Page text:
This letter in Buckmasters provides an excellent example of why it’s imperative that you check and maintain the weapons you use.
I raised my rifle, took a shot and the buck just stood motionless. I reloaded and took another shot. The buck jumped and ran into the trees.
After sitting there for some time, I decided to start looking for the buck. I raised my rifle to place it onto my shoulder and then I heard a clank. My scope was loose in the rings and had slid back about a half an inch.
Now, this story does have a happy ending (turns out he didn’t miss), but it is an excellent illustration as to why it’s important to check and maintain your gear. This applies to more than hunters as well; obviously to the military, but even to the CCW holder.
I’m not talking about press-checking your Glock in bathroom stalls or anything like that. What I’m more referring to is making sure that your iron works and shoots where you want the bullets to go. The easiest way to do that is to shoot your carry gun, with your carry ammo. The purpose of that is to make sure that the gun functions, and that it shoots to point of aim with the ammo you’ve chosen to stuff into your blaster of choice.
I’m not saying that you should ignore expenses and burn ammo like there’s no tomorrow. But you can ask the guy with the buck, or anyone who has ever had a gun go “click” when it should have gone “bang” how important it is to maintain your equipment.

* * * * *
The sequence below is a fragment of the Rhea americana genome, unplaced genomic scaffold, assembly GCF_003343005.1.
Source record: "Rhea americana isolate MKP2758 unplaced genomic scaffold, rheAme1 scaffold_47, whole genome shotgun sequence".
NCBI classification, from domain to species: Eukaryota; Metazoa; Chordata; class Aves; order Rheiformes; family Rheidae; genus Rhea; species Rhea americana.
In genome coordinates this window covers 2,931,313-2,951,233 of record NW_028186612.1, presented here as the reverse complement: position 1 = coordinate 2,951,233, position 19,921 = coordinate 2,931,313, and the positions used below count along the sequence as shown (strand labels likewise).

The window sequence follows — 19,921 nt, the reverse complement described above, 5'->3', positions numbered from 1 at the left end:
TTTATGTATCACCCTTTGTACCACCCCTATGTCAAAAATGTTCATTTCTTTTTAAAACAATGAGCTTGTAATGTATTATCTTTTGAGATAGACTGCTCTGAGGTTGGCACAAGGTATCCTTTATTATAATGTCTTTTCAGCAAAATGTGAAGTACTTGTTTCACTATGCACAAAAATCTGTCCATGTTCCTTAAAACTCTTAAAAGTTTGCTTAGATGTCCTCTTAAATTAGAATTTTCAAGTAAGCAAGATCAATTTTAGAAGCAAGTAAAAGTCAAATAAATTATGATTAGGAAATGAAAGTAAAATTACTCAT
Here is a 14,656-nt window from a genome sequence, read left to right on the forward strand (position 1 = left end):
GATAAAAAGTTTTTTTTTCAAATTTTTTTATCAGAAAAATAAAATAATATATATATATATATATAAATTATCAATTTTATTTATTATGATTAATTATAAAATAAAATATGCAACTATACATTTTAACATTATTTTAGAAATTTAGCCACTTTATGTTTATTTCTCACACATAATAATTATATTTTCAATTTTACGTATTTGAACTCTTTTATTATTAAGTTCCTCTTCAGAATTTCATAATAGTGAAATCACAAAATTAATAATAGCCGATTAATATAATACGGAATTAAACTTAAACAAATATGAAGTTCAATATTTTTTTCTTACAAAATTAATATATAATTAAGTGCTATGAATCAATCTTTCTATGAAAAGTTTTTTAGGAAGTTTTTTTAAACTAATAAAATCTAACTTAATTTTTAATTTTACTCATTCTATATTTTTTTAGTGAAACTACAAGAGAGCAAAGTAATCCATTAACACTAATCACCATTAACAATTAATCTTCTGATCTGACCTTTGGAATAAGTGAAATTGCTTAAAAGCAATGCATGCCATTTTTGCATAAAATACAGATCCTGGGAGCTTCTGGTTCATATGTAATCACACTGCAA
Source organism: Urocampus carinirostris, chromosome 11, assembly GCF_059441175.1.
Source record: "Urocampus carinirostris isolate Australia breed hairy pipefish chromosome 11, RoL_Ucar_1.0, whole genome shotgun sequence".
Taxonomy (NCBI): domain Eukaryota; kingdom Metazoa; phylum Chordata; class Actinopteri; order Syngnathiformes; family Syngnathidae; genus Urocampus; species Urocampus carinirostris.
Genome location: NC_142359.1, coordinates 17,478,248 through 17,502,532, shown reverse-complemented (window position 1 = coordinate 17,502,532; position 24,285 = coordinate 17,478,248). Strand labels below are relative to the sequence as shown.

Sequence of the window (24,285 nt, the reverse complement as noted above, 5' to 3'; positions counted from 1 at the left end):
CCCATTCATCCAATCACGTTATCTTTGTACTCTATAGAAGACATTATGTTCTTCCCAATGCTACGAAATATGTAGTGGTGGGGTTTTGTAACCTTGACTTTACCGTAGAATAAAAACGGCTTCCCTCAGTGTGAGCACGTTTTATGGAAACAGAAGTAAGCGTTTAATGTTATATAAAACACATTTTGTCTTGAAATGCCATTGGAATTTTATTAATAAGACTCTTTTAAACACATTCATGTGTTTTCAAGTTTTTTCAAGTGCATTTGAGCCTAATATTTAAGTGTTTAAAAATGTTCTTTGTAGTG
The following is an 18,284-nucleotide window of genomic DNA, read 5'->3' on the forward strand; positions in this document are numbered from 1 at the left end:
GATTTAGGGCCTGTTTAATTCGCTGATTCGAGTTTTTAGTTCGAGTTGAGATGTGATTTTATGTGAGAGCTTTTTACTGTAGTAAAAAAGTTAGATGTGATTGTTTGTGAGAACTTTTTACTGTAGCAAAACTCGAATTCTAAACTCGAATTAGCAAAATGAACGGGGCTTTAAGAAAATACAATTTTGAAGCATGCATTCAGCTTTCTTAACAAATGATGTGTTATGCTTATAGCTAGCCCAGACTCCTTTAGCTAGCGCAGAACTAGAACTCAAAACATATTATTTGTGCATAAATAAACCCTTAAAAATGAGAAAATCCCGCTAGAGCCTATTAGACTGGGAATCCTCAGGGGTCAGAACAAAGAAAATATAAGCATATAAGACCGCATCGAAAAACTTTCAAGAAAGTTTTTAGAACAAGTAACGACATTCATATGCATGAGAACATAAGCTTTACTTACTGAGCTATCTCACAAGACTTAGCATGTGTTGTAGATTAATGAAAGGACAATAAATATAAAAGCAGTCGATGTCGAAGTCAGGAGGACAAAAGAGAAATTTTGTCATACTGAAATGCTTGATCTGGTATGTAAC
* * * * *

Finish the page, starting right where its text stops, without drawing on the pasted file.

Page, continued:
You know, I would think this kind of quick checkup, especially for something that contains small explosions and slings bits of metal at insane speeds, would be standard operating procedure for firearm owners. I mean, complacency does eventually set in, unless you are careful, but still… *shrugs* I do an idiot check of the firearm every time I go to the range – operate all the moving parts, ensure everything fits, and off I go. Just always seemed like a good idea.
Oh, I could tell you that would make you fall out of your chair laughing or drop your jaw in shock. My favorites hunting stories are, when my dad forgot to put the firing pin back in his rifle, which he used the next day for deer hunting. Could hear him cursing from 200 yards away. My personal as a young teenage shooter/hunter f-up was grabbing the wrong ammo for a rifle.The rifle was a .22-250 rifle and I took .223 ammo, which slide down the barrel after cycling one into the chamber. My hunting party got a laugh and the deer got a pardon from Murphy.
Firearms deer season is a month-and-a-half away here in Minnesnowta, and yet our range is still largely empty, even on weekends. Typically it won’t fill up until the weekend just before the season starts…and then it’s jammed.
My wife and I were out last weekend (I took a Friday off work for it) just to go to the range. Among all the other things we did, we put three rounds each from the .30-06’s downrange, just to check that they’ve kept their zero since the last time we shot. They were fine, printing (with cleany, shiny bores) about an inch high at 100 yards. Put ’em back in their cases, and we know with ripe dead certainty that they’ll shoot where we point them when the season starts.
It just kind of amazes me that everybody that hunts doesn’t do this. The idea that a scope would be so loose that it would slide around in the mounts, and that he didn’t notice it before he started shooting, is just kind of jaw-dropping.
That’s why I hunt with iron sights.
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